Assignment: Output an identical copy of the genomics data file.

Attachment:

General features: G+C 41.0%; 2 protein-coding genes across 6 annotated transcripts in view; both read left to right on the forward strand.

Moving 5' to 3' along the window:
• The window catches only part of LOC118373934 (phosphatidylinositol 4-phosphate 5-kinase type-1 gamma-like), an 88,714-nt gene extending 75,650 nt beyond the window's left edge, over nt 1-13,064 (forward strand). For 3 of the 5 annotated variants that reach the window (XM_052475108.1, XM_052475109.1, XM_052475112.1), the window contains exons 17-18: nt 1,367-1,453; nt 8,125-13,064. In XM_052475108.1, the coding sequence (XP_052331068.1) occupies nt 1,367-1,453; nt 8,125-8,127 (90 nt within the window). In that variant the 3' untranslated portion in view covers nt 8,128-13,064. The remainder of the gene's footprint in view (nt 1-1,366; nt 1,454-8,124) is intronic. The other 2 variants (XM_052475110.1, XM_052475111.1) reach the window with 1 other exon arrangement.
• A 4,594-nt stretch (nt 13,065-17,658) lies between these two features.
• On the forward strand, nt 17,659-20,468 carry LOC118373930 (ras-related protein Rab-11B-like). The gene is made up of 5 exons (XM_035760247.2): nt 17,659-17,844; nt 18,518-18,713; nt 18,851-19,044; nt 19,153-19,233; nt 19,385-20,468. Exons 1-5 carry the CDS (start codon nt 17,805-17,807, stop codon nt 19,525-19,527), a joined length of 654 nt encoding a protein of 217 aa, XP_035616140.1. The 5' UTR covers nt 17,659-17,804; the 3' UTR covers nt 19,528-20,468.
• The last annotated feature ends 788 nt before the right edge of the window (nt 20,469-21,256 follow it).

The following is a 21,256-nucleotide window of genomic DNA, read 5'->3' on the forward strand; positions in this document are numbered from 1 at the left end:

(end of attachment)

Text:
General features: G+C 41.0%; 2 protein-coding genes across 6 annotated transcripts in view; both read left to right on the forward strand.

Moving 5' to 3' along the window:
• The window catches only part of LOC118373934 (phosphatidylinositol 4-phosphate 5-kinase type-1 gamma-like), an 88,714-nt gene extending 75,650 nt beyond the window's left edge, over nt 1-13,064 (forward strand). For 3 of the 5 annotated variants that reach the window (XM_052475108.1, XM_052475109.1, XM_052475112.1), the window contains exons 17-18: nt 1,367-1,453; nt 8,125-13,064. In XM_052475108.1, the coding sequence (XP_052331068.1) occupies nt 1,367-1,453; nt 8,125-8,127 (90 nt within the window). In that variant the 3' untranslated portion in view covers nt 8,128-13,064. The remainder of the gene's footprint in view (nt 1-1,366; nt 1,454-8,124) is intronic. The other 2 variants (XM_052475110.1, XM_052475111.1) reach the window with 1 other exon arrangement.
• A 4,594-nt stretch (nt 13,065-17,658) lies between these two features.
• On the forward strand, nt 17,659-20,468 carry LOC118373930 (ras-related protein Rab-11B-like). The gene is made up of 5 exons (XM_035760247.2): nt 17,659-17,844; nt 18,518-18,713; nt 18,851-19,044; nt 19,153-19,233; nt 19,385-20,468. Exons 1-5 carry the CDS (start codon nt 17,805-17,807, stop codon nt 19,525-19,527), a joined length of 654 nt encoding a protein of 217 aa, XP_035616140.1. The 5' UTR covers nt 17,659-17,804; the 3' UTR covers nt 19,528-20,468.
• The last annotated feature ends 788 nt before the right edge of the window (nt 20,469-21,256 follow it).

The following is a 21,256-nucleotide window of genomic DNA, read 5'->3' on the forward strand; positions in this document are numbered from 1 at the left end: